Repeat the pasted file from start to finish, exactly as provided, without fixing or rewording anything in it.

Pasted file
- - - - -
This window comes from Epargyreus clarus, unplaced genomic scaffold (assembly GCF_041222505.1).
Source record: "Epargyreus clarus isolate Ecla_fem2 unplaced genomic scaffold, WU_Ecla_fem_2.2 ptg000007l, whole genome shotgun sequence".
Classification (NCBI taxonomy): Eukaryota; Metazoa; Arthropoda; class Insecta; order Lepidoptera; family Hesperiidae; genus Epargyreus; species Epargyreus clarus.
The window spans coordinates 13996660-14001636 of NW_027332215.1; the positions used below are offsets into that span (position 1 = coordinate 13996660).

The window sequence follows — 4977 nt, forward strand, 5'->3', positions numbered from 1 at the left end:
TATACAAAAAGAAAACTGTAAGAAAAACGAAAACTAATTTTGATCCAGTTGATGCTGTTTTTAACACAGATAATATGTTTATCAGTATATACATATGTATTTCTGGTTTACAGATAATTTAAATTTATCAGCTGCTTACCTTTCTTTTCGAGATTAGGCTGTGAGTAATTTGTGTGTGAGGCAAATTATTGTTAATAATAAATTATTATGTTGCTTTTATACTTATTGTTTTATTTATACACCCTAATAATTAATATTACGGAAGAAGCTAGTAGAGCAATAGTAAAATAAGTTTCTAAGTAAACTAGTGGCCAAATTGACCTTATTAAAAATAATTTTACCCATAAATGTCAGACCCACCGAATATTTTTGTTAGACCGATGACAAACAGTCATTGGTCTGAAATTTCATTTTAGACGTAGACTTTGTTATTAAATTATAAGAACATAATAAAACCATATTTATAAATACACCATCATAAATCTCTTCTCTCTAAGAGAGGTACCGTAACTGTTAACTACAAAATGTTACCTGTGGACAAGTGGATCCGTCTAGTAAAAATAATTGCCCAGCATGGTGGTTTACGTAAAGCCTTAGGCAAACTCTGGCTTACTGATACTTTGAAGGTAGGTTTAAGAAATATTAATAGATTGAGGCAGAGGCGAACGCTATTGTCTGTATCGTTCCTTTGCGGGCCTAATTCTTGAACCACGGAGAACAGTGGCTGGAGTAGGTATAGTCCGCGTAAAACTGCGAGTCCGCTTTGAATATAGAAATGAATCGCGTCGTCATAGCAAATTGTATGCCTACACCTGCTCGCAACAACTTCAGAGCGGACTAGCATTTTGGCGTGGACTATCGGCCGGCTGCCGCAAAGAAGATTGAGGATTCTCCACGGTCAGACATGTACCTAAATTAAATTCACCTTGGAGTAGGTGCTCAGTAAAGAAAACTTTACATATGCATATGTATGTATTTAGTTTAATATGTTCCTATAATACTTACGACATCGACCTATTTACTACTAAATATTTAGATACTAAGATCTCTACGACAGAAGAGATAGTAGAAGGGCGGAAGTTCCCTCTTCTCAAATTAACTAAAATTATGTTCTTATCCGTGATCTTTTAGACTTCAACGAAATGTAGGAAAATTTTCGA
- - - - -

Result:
This window comes from Epargyreus clarus, unplaced genomic scaffold (assembly GCF_041222505.1).
Source record: "Epargyreus clarus isolate Ecla_fem2 unplaced genomic scaffold, WU_Ecla_fem_2.2 ptg000007l, whole genome shotgun sequence".
Classification (NCBI taxonomy): Eukaryota; Metazoa; Arthropoda; class Insecta; order Lepidoptera; family Hesperiidae; genus Epargyreus; species Epargyreus clarus.
The window spans coordinates 13996660-14001636 of NW_027332215.1; the positions used below are offsets into that span (position 1 = coordinate 13996660).

The window sequence follows — 4977 nt, forward strand, 5'->3', positions numbered from 1 at the left end:
TATACAAAAAGAAAACTGTAAGAAAAACGAAAACTAATTTTGATCCAGTTGATGCTGTTTTTAACACAGATAATATGTTTATCAGTATATACATATGTATTTCTGGTTTACAGATAATTTAAATTTATCAGCTGCTTACCTTTCTTTTCGAGATTAGGCTGTGAGTAATTTGTGTGTGAGGCAAATTATTGTTAATAATAAATTATTATGTTGCTTTTATACTTATTGTTTTATTTATACACCCTAATAATTAATATTACGGAAGAAGCTAGTAGAGCAATAGTAAAATAAGTTTCTAAGTAAACTAGTGGCCAAATTGACCTTATTAAAAATAATTTTACCCATAAATGTCAGACCCACCGAATATTTTTGTTAGACCGATGACAAACAGTCATTGGTCTGAAATTTCATTTTAGACGTAGACTTTGTTATTAAATTATAAGAACATAATAAAACCATATTTATAAATACACCATCATAAATCTCTTCTCTCTAAGAGAGGTACCGTAACTGTTAACTACAAAATGTTACCTGTGGACAAGTGGATCCGTCTAGTAAAAATAATTGCCCAGCATGGTGGTTTACGTAAAGCCTTAGGCAAACTCTGGCTTACTGATACTTTGAAGGTAGGTTTAAGAAATATTAATAGATTGAGGCAGAGGCGAACGCTATTGTCTGTATCGTTCCTTTGCGGGCCTAATTCTTGAACCACGGAGAACAGTGGCTGGAGTAGGTATAGTCCGCGTAAAACTGCGAGTCCGCTTTGAATATAGAAATGAATCGCGTCGTCATAGCAAATTGTATGCCTACACCTGCTCGCAACAACTTCAGAGCGGACTAGCATTTTGGCGTGGACTATCGGCCGGCTGCCGCAAAGAAGATTGAGGATTCTCCACGGTCAGACATGTACCTAAATTAAATTCACCTTGGAGTAGGTGCTCAGTAAAGAAAACTTTACATATGCATATGTATGTATTTAGTTTAATATGTTCCTATAATACTTACGACATCGACCTATTTACTACTAAATATTTAGATACTAAGATCTCTACGACAGAAGAGATAGTAGAAGGGCGGAAGTTCCCTCTTCTCAAATTAACTAAAATTATGTTCTTATCCGTGATCTTTTAGACTTCAACGAAATGTAGGAAAATTTTCGA